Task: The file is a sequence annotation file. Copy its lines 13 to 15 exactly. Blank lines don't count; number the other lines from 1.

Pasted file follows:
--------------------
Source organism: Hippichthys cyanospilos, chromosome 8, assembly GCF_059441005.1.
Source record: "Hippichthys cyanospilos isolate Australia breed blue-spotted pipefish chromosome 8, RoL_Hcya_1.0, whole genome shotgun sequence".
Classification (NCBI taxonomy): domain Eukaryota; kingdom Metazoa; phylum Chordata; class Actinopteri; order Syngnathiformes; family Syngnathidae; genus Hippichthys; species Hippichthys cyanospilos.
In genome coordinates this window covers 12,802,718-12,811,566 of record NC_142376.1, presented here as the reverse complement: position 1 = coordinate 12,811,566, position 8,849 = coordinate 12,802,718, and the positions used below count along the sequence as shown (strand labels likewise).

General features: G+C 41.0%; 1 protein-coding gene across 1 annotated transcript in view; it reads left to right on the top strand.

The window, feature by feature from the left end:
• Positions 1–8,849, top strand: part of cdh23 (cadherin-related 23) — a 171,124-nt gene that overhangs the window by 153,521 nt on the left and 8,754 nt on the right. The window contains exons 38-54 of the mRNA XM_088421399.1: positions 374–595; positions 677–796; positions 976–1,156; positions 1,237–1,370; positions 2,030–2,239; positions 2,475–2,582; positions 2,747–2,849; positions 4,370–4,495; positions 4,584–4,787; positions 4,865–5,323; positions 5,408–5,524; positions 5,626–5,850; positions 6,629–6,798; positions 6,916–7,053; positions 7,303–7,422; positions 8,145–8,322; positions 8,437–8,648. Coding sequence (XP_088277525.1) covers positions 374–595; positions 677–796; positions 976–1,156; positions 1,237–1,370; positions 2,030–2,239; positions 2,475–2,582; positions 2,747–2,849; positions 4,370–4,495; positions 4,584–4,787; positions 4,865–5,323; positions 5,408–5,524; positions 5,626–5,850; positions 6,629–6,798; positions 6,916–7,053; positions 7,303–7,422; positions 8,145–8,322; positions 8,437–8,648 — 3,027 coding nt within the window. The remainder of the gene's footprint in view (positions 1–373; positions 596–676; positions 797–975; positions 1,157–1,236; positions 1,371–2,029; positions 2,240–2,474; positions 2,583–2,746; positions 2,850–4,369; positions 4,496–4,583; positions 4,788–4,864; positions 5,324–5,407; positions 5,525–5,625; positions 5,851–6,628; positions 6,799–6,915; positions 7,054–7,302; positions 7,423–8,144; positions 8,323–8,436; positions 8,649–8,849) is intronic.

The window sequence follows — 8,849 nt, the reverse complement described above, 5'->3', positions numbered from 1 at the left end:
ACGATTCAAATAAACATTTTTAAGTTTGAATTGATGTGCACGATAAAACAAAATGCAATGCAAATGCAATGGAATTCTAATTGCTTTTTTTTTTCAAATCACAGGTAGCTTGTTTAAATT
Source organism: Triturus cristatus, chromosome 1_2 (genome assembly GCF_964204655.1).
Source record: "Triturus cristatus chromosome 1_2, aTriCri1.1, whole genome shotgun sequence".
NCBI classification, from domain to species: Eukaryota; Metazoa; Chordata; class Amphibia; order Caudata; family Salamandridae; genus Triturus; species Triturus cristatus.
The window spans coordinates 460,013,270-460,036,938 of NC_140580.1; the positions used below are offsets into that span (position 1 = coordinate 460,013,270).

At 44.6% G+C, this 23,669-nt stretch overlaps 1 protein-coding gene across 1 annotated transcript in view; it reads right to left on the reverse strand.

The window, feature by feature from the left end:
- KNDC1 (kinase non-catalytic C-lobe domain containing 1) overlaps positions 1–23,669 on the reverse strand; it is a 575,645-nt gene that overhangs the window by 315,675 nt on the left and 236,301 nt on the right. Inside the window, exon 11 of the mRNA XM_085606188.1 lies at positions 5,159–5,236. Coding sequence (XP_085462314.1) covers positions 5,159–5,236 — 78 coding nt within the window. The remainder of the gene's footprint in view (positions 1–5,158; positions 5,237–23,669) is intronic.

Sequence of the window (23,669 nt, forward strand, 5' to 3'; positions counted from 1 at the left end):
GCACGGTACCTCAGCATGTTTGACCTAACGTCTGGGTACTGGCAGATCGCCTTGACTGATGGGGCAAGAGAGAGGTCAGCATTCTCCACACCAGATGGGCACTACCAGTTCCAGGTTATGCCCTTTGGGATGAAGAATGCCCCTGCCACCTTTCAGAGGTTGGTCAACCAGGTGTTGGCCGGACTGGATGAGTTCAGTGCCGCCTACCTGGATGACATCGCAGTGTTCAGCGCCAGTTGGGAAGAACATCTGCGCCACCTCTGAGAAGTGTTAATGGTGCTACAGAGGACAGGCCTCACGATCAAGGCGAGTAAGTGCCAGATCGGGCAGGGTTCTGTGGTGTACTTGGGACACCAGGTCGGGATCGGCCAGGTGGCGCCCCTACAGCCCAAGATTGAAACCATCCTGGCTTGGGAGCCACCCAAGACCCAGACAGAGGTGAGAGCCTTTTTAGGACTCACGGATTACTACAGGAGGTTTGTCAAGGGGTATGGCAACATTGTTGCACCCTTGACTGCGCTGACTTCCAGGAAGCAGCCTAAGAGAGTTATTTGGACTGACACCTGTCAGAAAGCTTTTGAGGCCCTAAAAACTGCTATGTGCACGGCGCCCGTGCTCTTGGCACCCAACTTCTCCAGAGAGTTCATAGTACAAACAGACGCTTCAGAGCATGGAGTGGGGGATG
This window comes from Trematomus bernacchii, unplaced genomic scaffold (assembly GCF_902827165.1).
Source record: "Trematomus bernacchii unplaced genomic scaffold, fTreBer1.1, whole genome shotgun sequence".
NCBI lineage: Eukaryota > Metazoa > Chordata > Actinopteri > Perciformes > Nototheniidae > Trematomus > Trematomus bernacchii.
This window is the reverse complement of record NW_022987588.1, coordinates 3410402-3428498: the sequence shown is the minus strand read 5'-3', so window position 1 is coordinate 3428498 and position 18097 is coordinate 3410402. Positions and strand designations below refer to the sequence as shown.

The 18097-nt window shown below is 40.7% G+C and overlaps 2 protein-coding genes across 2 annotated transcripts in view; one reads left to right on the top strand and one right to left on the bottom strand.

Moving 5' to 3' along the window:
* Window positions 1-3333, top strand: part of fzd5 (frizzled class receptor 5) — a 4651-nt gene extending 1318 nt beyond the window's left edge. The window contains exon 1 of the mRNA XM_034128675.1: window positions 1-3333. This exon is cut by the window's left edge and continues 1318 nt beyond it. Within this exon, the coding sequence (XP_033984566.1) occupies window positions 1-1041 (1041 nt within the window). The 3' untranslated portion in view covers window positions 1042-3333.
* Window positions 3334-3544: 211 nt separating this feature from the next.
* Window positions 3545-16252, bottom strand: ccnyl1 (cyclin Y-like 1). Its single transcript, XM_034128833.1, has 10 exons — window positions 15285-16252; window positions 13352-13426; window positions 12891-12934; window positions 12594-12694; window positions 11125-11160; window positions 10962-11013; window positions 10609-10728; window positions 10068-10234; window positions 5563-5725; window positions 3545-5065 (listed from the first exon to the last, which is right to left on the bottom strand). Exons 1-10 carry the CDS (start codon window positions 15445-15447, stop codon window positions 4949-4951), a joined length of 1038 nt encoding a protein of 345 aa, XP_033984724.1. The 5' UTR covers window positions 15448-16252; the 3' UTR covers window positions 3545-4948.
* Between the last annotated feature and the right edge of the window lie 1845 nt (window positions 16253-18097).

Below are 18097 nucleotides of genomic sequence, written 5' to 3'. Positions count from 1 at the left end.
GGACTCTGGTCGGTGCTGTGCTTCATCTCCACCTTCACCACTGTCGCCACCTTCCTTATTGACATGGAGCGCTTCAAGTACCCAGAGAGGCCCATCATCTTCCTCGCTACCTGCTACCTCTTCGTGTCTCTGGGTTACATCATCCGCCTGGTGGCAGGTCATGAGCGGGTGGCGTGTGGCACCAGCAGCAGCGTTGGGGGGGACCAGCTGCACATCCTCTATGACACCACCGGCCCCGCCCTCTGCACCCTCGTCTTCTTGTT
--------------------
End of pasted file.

The window spans coordinates 460,013,270-460,036,938 of NC_140580.1; the positions used below are offsets into that span (position 1 = coordinate 460,013,270).

At 44.6% G+C, this 23,669-nt stretch overlaps 1 protein-coding gene across 1 annotated transcript in view; it reads right to left on the reverse strand.

The window, feature by feature from the left end: